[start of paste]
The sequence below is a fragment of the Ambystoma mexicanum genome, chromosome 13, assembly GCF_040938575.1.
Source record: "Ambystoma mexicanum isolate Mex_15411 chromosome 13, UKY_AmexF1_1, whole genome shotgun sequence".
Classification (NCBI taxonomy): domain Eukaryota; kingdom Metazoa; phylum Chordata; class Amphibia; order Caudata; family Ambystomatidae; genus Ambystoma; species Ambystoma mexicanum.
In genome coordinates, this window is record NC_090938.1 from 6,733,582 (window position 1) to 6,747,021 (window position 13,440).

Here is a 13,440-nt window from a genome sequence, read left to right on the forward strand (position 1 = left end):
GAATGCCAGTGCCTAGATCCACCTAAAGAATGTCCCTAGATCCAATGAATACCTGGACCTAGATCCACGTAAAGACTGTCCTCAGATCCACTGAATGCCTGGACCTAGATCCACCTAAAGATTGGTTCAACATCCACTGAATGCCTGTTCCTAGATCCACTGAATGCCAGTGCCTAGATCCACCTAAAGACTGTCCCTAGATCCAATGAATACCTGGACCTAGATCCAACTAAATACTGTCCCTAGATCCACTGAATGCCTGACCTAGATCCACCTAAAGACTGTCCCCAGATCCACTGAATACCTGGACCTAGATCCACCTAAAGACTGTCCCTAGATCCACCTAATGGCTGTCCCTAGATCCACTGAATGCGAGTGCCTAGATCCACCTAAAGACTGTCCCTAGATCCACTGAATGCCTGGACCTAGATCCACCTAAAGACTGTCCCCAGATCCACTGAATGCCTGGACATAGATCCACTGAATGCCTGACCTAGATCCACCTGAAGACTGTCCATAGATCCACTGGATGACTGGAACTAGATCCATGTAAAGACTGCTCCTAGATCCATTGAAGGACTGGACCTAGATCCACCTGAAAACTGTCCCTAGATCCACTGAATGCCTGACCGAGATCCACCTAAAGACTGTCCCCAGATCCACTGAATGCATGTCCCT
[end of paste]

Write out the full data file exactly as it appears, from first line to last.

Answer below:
The sequence below is a fragment of the Ambystoma mexicanum genome, chromosome 13, assembly GCF_040938575.1.
Source record: "Ambystoma mexicanum isolate Mex_15411 chromosome 13, UKY_AmexF1_1, whole genome shotgun sequence".
Classification (NCBI taxonomy): domain Eukaryota; kingdom Metazoa; phylum Chordata; class Amphibia; order Caudata; family Ambystomatidae; genus Ambystoma; species Ambystoma mexicanum.
In genome coordinates, this window is record NC_090938.1 from 6,733,582 (window position 1) to 6,747,021 (window position 13,440).

Here is a 13,440-nt window from a genome sequence, read left to right on the forward strand (position 1 = left end):
GAATGCCAGTGCCTAGATCCACCTAAAGAATGTCCCTAGATCCAATGAATACCTGGACCTAGATCCACGTAAAGACTGTCCTCAGATCCACTGAATGCCTGGACCTAGATCCACCTAAAGATTGGTTCAACATCCACTGAATGCCTGTTCCTAGATCCACTGAATGCCAGTGCCTAGATCCACCTAAAGACTGTCCCTAGATCCAATGAATACCTGGACCTAGATCCAACTAAATACTGTCCCTAGATCCACTGAATGCCTGACCTAGATCCACCTAAAGACTGTCCCCAGATCCACTGAATACCTGGACCTAGATCCACCTAAAGACTGTCCCTAGATCCACCTAATGGCTGTCCCTAGATCCACTGAATGCGAGTGCCTAGATCCACCTAAAGACTGTCCCTAGATCCACTGAATGCCTGGACCTAGATCCACCTAAAGACTGTCCCCAGATCCACTGAATGCCTGGACATAGATCCACTGAATGCCTGACCTAGATCCACCTGAAGACTGTCCATAGATCCACTGGATGACTGGAACTAGATCCATGTAAAGACTGCTCCTAGATCCATTGAAGGACTGGACCTAGATCCACCTGAAAACTGTCCCTAGATCCACTGAATGCCTGACCGAGATCCACCTAAAGACTGTCCCCAGATCCACTGAATGCATGTCCCT